Winship Cancer Institute’s New Shared Resources Hub

a scientist works with hi-tech equipment
Photos By Stephen Nowland

The amount of expensive technology amassed in modern research labs is stunning. A flow cytometer alone can cost hundreds of thousands of dollars.

Fittingly, collaboration and consolidation have become priorities, with some labs being designed or renovated to serve as shared resource hubs. These modern, bright spaces can accommodate multiple users, frequent visitors, and high traffic volume, as well as providing common space for brainstorming. 

Take, for example, the new Shared Resources Hub at Winship Cancer Institute. Centrally located in Emory Clinic Building B on Clifton Road, the suite brings under one roof more than half of Winship’s 12 core facilities. The hub provides broad access to advanced technologies, services, and expertise to support investigators from multiple disciplines. “This renovation has created a modern space designed to support multiple shared resources and collaborative, interdisciplinary workflows,” said Winship Deputy Director Adam Marcus, scientific director of the Integrated Cellular Imaging Shared Resource. “It will meaningfully benefit our people and the groundbreaking science our shared resources help facilitate.” 

The research hub has private offices with outside windows and frosted glass that allow natural light to spill into the hallways. Conference rooms provide hybrid meeting technology. The hallways and meeting spaces have comfortable sitting areas with white boards, and the breakroom has multiple tables for eating and science talk. “Light feels good when you’re in an interior environment,” says Rebecca Doolittle, associate director of facilities at Winship. The previous labs were “dark and felt like somebody’s basement. They had been built in the 1980s, so the bench layout was antiquated and there was only one small shared resource along with a dry lab and a freezer farm.” 

a photo of Jennifer Robertson working

“It’s been nice, as people are coming in to drop things off and pick things up they also start discussing their projects with our team.”

- Jennifer Robertson, director of research projects at Emory.

In the new, spacious wet and dry lab areas, workflow processes and movements are well thought out. The hub is now the primary location for the Biostatistics, Cancer Animal Models, and Cancer Tissue and Pathology cores, and is an additional site for Flow Cytometry, Integrated Cellular Imaging, and Cellular and Immunotherapy.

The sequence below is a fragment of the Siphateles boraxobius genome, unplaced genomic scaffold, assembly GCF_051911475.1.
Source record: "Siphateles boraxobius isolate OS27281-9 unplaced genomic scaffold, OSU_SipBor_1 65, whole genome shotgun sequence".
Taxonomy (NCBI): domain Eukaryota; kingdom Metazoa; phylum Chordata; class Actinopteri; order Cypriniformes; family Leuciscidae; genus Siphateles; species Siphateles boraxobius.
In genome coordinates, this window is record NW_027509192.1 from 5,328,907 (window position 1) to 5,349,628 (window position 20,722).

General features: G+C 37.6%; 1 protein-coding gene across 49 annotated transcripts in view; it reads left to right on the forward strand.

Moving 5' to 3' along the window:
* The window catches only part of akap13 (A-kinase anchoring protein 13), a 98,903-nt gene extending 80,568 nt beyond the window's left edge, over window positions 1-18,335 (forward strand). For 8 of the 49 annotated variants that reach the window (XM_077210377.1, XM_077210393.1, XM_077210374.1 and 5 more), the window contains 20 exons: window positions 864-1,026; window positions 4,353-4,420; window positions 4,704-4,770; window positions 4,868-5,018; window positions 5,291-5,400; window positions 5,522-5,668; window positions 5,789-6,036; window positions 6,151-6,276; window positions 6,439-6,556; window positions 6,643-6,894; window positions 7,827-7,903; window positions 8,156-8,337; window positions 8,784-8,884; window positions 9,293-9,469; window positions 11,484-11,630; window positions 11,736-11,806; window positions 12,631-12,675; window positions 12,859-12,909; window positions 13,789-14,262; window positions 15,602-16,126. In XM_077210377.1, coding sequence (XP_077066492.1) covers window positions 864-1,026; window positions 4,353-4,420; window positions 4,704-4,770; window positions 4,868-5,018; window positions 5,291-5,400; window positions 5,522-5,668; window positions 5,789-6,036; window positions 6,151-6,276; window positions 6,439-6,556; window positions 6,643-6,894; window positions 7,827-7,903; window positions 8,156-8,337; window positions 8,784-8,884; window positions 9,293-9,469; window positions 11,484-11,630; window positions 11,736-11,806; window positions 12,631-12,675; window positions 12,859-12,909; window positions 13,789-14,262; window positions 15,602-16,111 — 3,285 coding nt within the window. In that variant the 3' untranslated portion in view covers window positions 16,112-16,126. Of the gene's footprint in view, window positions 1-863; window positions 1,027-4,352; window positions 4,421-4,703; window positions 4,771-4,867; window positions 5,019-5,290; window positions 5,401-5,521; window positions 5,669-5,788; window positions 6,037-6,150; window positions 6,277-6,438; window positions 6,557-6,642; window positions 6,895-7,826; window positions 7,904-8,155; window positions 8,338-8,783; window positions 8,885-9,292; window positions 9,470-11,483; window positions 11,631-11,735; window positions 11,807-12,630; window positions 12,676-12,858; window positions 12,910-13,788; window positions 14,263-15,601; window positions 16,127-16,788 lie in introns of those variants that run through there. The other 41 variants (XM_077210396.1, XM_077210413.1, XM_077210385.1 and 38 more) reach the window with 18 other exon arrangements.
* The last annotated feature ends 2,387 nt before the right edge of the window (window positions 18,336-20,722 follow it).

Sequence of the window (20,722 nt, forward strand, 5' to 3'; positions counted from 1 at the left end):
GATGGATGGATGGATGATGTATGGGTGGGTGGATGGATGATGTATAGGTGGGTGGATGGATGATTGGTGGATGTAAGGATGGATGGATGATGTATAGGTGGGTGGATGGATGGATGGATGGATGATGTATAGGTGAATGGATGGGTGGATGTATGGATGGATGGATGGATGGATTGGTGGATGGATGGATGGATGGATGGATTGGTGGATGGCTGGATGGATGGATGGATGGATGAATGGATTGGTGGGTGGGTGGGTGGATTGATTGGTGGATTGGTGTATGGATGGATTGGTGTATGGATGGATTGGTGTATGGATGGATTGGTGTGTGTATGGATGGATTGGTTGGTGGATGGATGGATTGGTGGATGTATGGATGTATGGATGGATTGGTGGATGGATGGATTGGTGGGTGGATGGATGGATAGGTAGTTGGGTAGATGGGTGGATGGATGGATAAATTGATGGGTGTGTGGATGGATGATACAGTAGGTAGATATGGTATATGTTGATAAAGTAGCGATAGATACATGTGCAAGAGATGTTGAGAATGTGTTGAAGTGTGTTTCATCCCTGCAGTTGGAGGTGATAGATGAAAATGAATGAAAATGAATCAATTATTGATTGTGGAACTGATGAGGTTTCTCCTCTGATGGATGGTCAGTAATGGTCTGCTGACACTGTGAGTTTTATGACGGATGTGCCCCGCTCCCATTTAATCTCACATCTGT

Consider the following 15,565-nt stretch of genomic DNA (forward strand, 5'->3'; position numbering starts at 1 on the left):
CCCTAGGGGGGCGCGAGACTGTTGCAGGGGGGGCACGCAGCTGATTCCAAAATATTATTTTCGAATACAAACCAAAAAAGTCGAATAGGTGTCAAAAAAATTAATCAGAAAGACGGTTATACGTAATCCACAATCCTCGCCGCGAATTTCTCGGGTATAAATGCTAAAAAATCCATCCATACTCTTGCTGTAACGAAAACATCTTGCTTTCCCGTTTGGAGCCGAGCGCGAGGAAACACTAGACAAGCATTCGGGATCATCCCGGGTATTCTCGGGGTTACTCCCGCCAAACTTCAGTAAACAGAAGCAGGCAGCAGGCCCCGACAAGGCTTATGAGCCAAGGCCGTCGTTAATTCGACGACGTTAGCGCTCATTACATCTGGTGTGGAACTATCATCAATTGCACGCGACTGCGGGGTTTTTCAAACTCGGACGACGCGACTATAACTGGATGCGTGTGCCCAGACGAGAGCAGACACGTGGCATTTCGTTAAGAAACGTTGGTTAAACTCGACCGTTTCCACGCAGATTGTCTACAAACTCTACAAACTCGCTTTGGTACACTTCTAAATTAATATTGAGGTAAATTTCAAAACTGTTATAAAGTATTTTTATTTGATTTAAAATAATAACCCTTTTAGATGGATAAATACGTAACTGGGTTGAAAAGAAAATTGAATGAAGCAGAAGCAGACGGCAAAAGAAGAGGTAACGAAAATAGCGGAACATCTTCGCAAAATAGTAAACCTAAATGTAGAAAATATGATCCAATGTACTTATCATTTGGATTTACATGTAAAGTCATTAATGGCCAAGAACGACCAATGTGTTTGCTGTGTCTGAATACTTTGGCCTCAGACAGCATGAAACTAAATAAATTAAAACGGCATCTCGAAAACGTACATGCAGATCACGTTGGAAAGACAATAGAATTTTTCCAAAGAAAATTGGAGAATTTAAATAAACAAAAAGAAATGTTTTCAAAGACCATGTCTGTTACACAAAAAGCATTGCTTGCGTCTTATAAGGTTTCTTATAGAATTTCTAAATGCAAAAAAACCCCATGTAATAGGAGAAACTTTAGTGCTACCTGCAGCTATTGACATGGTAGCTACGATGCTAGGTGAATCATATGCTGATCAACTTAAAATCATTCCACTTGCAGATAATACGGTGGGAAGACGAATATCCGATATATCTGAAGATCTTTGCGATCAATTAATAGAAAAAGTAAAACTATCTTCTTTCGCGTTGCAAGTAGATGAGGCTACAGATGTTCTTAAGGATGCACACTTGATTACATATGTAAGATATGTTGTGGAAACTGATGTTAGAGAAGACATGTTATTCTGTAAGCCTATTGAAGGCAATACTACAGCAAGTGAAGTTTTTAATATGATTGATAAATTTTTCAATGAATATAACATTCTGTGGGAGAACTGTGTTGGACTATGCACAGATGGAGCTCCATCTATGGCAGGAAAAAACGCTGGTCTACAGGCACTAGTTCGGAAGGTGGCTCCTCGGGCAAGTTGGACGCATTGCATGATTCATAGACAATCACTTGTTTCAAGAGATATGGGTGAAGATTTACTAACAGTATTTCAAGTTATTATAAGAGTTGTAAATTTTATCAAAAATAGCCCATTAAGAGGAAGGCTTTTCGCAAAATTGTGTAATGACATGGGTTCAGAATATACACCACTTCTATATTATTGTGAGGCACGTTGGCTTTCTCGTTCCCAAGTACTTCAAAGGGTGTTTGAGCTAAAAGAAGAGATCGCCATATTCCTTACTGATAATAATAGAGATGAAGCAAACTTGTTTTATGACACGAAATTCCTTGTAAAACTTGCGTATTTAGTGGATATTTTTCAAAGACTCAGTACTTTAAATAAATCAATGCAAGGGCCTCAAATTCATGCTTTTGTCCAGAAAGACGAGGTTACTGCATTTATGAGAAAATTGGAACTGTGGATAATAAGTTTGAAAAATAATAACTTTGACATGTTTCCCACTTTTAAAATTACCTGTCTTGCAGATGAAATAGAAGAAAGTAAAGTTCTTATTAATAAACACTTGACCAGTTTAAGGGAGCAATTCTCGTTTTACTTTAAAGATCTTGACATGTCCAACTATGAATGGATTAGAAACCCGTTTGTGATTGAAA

Working in proximity helps investigators prevent redundancy and integrate skill sets, says Finesha Colton-Lee, director of research administration operations at Winship. “Let’s say someone needs help with tissue processing — they are sitting right by the Tissue Core. You don’t have to have a tissue processing specialist in each unit,” she says. “Also, with flow cytometry, customers will be there using that core, but we have some other cores that use flow cytometry as well, and they would be able to work together to meet those needs at a greater level.” 

The research suite is “very inviting,” says Monica Cloyd, research manager of facilities planning at Winship. “I love that we have consolidated all the shared resources that had previously been scattered across Winship and the Emory campus in different buildings. We’re going to see a big boost of researchers using the resources.” 

Having a common drop-off point for samples already has increased traffic flow. “It’s been nice, as people are coming in to drop things off and pick things up, they also start discussing their projects with our team,” says Jennifer Robertson, director of research projects at Emory. This neighborly feel leads to swapping both supplies and information.

“It’s a close-knit group, and experts from the different cores are happy to interact,” says Robertson, technical director of Winship’s Cancer Tissue and Pathology Shared Resource. “People will say, ‘Oh, you’re with CAMS (Cancer Animal Models Shared Resource), let me ask you a quick question about my study.’ Another day, someone working next door came over and asked, ‘Can I borrow your oven?’ ” (And no, this isn’t a kitchen-type oven that bakes cookies, but a countertop lab oven that provides pinpoint temperatures and is used for tasks like drying slides.) “If you don’t know each other, you might not walk around looking for that kind of thing,” Robertson adds. 

The space welcomes researchers from all disciplines. “Having an open, modern, and flexible work environment should facilitate and accelerate strong collaborations,” says Jeffrey Switchenko, director of the Biostatistics Shared Resource at Winship. 

The staff has a “daily huddle” every morning in the main lab. “And the big conference room is available when we have visiting groups,” Robertson says. 

This proximity of staff and equipment benefits investigators who require multiple resources to address a complex scientific question, says Gregory Lesinski, associate director for Basic Science and Shared Resources at Winship. “Data and biospecimens can be efficiently passed among the shared resources to maximize use of technology and minimize transit time,” he says. 

Because so much of the technology and equipment is new, there’s a bit of a learning curve for hub users. “If you build it, they will come,” Colton-Lee says. “The new technologies are here, and we want to be at the front of the research by helping and supporting the researchers. This is truly transformational.”

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